Prime paid pensioners see 9% annual earnings progress



 

The highest 20% finest paid pensioners noticed their incomes rise by 9% yearly – equal to £2,496 yearly – over the last decade as much as 2022/23, in keeping with new evaluation.

Nevertheless, whereas one of the best paid pensioners did effectively, single pensioners on the backside of the pile noticed only a 2% annual improve – equal to solely £1 every week for some.

Unbiased consultancy Broadstone says its evaluation of the DWP’s Pensioner Revenue Sequence discovered a “rising earnings hole” between the poorest and richest pensioners.

The analysis revealed that single pensioner incomes within the backside 20% grew by solely 2% earlier than housing prices between 2010/11-2011/12 and 2020/21-2022/23, a mean improve of simply £208 a yr.

In marked distinction, these within the prime 20% loved annual earnings progress over the identical interval of 9%, equal to £2,496 yearly – a further £2,288 greater than these with the bottom incomes.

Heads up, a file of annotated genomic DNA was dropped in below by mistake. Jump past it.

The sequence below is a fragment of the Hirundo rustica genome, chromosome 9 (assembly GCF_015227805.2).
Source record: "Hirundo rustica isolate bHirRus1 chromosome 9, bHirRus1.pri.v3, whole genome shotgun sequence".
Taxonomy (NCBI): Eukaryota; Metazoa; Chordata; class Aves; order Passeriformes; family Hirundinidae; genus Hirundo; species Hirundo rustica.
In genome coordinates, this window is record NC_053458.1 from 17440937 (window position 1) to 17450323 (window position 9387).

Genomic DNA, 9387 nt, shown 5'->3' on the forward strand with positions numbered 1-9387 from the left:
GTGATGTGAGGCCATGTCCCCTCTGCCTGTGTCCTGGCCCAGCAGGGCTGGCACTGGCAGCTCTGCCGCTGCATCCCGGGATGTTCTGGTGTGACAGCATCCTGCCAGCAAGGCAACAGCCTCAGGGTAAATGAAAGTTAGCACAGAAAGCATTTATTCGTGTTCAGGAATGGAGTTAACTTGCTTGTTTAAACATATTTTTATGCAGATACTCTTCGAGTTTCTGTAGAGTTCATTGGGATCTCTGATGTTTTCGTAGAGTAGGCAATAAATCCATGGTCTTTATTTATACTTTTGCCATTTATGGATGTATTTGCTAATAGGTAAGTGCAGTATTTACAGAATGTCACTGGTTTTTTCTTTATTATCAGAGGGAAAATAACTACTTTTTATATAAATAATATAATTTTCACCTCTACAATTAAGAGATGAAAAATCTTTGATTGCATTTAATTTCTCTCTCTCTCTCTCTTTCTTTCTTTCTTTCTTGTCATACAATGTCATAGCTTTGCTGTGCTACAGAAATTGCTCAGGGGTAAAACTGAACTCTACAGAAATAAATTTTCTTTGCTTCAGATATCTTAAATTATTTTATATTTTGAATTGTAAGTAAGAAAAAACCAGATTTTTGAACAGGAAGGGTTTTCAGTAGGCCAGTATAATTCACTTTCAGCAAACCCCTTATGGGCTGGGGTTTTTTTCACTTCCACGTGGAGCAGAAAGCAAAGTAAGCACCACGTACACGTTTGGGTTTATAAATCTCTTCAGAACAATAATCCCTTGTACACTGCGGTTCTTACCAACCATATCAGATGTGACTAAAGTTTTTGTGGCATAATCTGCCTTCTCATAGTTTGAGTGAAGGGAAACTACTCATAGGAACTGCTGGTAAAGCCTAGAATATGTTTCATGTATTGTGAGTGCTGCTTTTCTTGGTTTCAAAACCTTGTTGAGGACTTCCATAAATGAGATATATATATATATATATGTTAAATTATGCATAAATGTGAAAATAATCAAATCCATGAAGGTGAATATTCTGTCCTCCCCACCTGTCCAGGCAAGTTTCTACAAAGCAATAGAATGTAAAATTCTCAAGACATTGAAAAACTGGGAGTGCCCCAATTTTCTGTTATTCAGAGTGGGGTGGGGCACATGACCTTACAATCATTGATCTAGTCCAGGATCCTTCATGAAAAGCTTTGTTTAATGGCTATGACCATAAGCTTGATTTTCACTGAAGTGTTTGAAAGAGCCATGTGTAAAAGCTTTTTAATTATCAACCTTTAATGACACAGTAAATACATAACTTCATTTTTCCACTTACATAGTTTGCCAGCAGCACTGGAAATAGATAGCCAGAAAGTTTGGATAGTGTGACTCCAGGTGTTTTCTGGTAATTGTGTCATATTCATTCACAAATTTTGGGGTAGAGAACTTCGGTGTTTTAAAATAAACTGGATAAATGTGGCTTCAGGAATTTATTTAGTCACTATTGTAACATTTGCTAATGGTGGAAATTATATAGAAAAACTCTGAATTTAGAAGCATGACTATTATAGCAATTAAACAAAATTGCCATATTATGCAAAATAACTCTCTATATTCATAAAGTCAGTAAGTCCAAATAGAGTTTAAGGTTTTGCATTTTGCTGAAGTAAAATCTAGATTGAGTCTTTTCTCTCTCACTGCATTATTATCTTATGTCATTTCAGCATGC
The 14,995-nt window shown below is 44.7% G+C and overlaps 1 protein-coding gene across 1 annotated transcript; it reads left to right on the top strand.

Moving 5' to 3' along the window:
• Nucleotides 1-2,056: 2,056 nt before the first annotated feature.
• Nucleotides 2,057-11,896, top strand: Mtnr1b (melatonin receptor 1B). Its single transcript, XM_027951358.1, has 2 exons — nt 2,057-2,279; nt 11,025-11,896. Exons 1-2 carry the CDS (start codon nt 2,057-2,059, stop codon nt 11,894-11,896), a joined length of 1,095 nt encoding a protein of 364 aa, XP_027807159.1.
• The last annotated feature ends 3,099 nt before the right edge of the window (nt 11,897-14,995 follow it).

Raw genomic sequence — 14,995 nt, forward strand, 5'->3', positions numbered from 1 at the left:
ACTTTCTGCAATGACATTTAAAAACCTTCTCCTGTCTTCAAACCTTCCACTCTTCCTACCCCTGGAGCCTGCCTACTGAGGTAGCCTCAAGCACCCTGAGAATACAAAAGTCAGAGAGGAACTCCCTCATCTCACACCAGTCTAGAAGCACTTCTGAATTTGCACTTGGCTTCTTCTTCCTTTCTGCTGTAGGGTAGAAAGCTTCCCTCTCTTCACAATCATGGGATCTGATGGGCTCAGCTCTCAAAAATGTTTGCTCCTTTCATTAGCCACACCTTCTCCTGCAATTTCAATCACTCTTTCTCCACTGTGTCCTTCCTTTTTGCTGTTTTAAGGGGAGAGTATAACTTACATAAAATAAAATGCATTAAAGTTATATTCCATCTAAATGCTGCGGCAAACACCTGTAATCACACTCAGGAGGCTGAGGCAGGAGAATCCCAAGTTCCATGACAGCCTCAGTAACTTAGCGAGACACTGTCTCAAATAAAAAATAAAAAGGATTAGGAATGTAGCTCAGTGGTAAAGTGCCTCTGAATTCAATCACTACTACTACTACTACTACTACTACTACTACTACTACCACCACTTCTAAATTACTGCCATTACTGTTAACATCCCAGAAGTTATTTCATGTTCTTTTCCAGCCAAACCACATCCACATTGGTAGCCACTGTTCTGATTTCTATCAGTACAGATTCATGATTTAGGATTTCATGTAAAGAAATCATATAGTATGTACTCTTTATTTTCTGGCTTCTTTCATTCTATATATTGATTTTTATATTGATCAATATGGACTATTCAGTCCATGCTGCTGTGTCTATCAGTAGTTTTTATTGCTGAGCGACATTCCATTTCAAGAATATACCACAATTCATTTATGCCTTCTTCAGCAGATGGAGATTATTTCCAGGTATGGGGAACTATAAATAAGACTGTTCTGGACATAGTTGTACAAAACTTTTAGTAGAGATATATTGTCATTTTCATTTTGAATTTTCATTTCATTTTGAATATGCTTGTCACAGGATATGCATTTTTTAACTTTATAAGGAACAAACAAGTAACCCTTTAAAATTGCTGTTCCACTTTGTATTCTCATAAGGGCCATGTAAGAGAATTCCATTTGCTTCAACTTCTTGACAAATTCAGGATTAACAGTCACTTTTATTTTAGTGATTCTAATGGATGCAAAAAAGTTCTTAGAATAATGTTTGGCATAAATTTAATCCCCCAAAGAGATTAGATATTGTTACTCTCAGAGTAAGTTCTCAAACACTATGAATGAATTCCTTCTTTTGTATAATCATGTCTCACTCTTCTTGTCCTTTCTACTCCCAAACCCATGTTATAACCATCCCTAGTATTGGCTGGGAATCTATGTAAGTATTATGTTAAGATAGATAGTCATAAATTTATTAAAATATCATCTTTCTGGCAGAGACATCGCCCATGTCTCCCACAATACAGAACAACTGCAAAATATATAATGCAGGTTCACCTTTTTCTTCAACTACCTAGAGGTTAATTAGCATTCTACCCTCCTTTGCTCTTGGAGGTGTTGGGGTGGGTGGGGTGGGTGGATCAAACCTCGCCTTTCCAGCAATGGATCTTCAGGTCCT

Broadstone mentioned the distinction was much more marked after housing prices, with single pensioners within the backside earnings quintile seeing their earnings improve by simply £1 every week over the previous decade. These within the prime quintile recorded earnings progress of £55 every week, or £2,860 a yr.

A single pensioner within the backside 20% noticed 88% of their gross earnings earlier than housing prices supplied by the State Pension and advantages – a slight improve from 87% a decade earlier. Broadstone says this implies they entered retirement with little in the best way of pensions or different financial savings.

Damon Hopkins, head of DC Office Financial savings at Broadstone, mentioned: “These figures present that the hole between the ‘haves’ and ‘have-nots’ in retirement has widened sharply.

“Single pensioners already face important earnings pressures, particularly as they have to pay payments by way of a single earnings, however they’ve barely seen any improve of their earnings over the previous 10 years.”




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